A note came through my Inbox today that lenders are starting to lay the groundwork for a new version of Arizona SB 1271 – the bill that allows lenders to pursue deficiency judgments against homeowners who lose their homes due to foreclosure.
SB 1271 was passed this spring at the end of the regular session, but eliminated during a special session otherwise devoted to the state’s budget later in the summer.
As things stand now, homeowners who lose their homes to foreclosure are not liable for the difference between the amount of their mortgage and the sales price at the trustee’s sale; Arizona is what’s known as a “non-recourse” state.
This doesn’t necessarily sit well with the banking lobby, who want the ability to pursue deficiency judgments for that difference … even if this pursuit falls into the “blood from a stone” category in most cases.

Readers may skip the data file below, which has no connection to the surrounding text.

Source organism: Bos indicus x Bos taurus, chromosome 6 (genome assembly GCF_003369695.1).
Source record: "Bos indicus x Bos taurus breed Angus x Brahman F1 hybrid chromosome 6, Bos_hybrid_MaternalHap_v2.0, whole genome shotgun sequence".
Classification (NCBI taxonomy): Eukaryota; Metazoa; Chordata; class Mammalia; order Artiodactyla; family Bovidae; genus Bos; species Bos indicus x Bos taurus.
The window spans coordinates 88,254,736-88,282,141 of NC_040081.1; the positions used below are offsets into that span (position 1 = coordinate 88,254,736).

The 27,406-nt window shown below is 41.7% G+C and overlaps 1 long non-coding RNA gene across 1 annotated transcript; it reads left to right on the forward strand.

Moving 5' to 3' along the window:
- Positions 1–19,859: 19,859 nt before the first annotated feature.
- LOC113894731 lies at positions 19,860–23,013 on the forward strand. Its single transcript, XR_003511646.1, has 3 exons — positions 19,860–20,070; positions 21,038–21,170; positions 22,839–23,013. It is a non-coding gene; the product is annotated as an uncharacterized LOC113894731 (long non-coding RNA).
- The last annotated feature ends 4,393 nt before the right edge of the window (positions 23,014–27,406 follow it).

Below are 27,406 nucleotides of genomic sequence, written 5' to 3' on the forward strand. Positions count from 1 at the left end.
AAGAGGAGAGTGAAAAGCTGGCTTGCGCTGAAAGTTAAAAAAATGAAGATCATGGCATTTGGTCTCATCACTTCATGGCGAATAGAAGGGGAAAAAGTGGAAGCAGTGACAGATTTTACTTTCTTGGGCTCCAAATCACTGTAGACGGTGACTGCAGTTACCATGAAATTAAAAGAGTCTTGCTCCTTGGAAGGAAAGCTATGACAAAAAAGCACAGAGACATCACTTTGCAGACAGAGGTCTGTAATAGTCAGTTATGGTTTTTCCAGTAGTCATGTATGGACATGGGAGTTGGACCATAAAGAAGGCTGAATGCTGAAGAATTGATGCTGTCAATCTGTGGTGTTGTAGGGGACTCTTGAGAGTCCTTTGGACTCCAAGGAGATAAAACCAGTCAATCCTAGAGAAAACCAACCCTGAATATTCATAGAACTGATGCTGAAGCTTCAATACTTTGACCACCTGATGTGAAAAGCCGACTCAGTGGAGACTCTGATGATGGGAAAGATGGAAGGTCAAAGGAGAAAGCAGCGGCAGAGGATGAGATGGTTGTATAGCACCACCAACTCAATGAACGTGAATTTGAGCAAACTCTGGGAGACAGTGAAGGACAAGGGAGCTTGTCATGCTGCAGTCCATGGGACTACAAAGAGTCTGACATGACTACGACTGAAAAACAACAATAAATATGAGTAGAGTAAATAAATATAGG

And it’s worth noting that SB 1271 wasn’t eliminated because of its purpose as much as that it was a poorly-written statute with significant holes inherent in its language.
In other words, the Arizona Legislature didn’t object to the concept, just the syntax.
What can you do, dear readers? Get on the phone with your local legislators to tell them what you think of this idea before it’s formally introduced by the banking lobby. And think about how thin the margins are for most of us – not the folks who willingly are walking away from homes, but those who find themselves laid off or facing medical bills where the options are few and far between.
Not sure who to call or e-mail? Here’s the Legislature’s member roster.
[tags]Phoenix real estate[/tags]